As spring approaches, many home owners are entertaining the idea of becoming home sellers… and many of those owners want to spruce up their home to enhance the property’s marketability.
The question is: what projects will yield the highest return-on-investment (ROI)?
The old saying is that bathrooms and kitchens tend to be the place to invest… “they sell houses”. But does that platitude bear up under examination? To be sure, if your kitchen cabinets do not function as they should, or one of your bathtubs has become discolored, then those projects might take priority.
Other than undertaking a renovation due to necessity, how else should you proceed?
According to Remodeling Magazine, over the last year, the highest ROI has been earned on projects that enhance the curb appeal of your home. According to the magazine, four of the five highest-yielding projects are directly related to these projects – with the lone exception being a minor kitchen remodel:
- Adding manufactured stone veneer to the front of the house (97.1% ROI)
- Entry door replacement, with a steel door (91.3% ROI)
- Deck addition, with a wooden deck (82.8% ROI)
- Minor kitchen remodel (81.1% ROI)
- Vinyl siding replacement (76.7% ROI)
The magazine breaks down its ROI estimates by region… the New England region is located here.
It is arguable that some of the numbers they provide are skewed high. But, in relative terms, it appears in a Seller’s market such as we currently have, the imperative appears to be getting buyers INTO your house, then letting the remainder of the house sell itself.
Which investments provide the lowest ROI?
Backyard patios. In-ground pools. Luxury rooms (wine cellars, saunas). Luxury products (hardie board).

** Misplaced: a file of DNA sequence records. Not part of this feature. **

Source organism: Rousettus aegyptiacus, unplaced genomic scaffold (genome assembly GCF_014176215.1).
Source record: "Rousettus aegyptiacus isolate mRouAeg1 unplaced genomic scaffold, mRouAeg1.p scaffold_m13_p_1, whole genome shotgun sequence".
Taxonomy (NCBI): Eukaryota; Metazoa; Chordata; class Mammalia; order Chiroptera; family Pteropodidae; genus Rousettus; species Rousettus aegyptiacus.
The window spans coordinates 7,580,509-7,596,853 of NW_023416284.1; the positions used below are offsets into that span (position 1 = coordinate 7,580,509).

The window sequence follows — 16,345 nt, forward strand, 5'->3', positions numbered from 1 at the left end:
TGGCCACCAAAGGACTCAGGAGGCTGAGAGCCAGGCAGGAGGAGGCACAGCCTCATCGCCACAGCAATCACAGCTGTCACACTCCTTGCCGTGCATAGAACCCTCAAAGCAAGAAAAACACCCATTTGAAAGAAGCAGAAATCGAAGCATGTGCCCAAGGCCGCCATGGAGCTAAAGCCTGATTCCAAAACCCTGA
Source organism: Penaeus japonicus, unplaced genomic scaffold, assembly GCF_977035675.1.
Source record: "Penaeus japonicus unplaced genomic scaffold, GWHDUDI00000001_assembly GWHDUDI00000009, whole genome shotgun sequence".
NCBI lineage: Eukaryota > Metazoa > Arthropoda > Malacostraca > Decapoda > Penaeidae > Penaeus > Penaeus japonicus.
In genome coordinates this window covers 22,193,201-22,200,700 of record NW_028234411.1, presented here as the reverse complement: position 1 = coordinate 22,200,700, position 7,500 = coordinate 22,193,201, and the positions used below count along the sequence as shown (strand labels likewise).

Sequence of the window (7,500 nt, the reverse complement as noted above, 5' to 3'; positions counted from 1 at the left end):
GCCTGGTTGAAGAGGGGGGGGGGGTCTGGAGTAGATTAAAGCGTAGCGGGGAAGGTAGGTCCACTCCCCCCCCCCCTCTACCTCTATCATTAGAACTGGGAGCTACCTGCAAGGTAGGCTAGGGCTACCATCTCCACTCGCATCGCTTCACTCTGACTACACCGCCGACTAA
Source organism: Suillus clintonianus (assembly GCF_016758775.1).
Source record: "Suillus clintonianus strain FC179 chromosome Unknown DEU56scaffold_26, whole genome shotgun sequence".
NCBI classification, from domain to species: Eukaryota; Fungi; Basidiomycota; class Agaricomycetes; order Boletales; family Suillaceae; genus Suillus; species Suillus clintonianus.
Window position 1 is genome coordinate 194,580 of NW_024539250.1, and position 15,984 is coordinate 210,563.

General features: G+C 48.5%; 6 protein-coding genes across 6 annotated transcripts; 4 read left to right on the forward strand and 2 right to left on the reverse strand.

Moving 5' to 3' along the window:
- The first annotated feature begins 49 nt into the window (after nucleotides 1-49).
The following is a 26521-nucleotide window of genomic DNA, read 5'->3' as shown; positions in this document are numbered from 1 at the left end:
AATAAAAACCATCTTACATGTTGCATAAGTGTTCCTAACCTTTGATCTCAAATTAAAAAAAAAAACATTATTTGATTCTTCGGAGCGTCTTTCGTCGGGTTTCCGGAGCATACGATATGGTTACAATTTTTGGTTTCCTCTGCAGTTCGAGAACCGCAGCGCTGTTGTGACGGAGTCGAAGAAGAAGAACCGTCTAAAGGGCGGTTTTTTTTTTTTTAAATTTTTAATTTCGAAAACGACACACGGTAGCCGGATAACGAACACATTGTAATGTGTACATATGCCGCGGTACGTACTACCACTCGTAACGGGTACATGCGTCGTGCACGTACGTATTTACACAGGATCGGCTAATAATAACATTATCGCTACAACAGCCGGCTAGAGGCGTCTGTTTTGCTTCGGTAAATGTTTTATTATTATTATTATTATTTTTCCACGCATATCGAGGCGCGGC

Everyone loves a backyard patio, but tastes differ from family to family and person to person. Most people are not going to be willing to pay an extra $50,000 to buy YOUR patio… they will want to design their own patio and select their own materials and colors.
In-ground pools cost $40,000+ to install. They can cost $2,000/yr to operate (chemicals, electricity). They increase the cost of your homeowners insurance. And, if you have children / grandchildren, they pose a safety risk.
Luxury rooms and luxury products can add significant cost to the asking price. But, unless you are in a luxury housing market, do you know a lot of people who really need a wine cellar (my wife and I tend to have eight to ten bottles of wine on hand at any time) or who will pay an extra $20,000 because you used hardie board when building your home?
All of these remodels/renovations are very personal. They may have great value to you, and maybe to a few others, but will most often not garner you much in terms of ROI.
Again, remodels or renovations that are necessary should trump all other considerations. Otherwise, the trend seems to suggest your money is best spent in curb-appeal projects for 2018.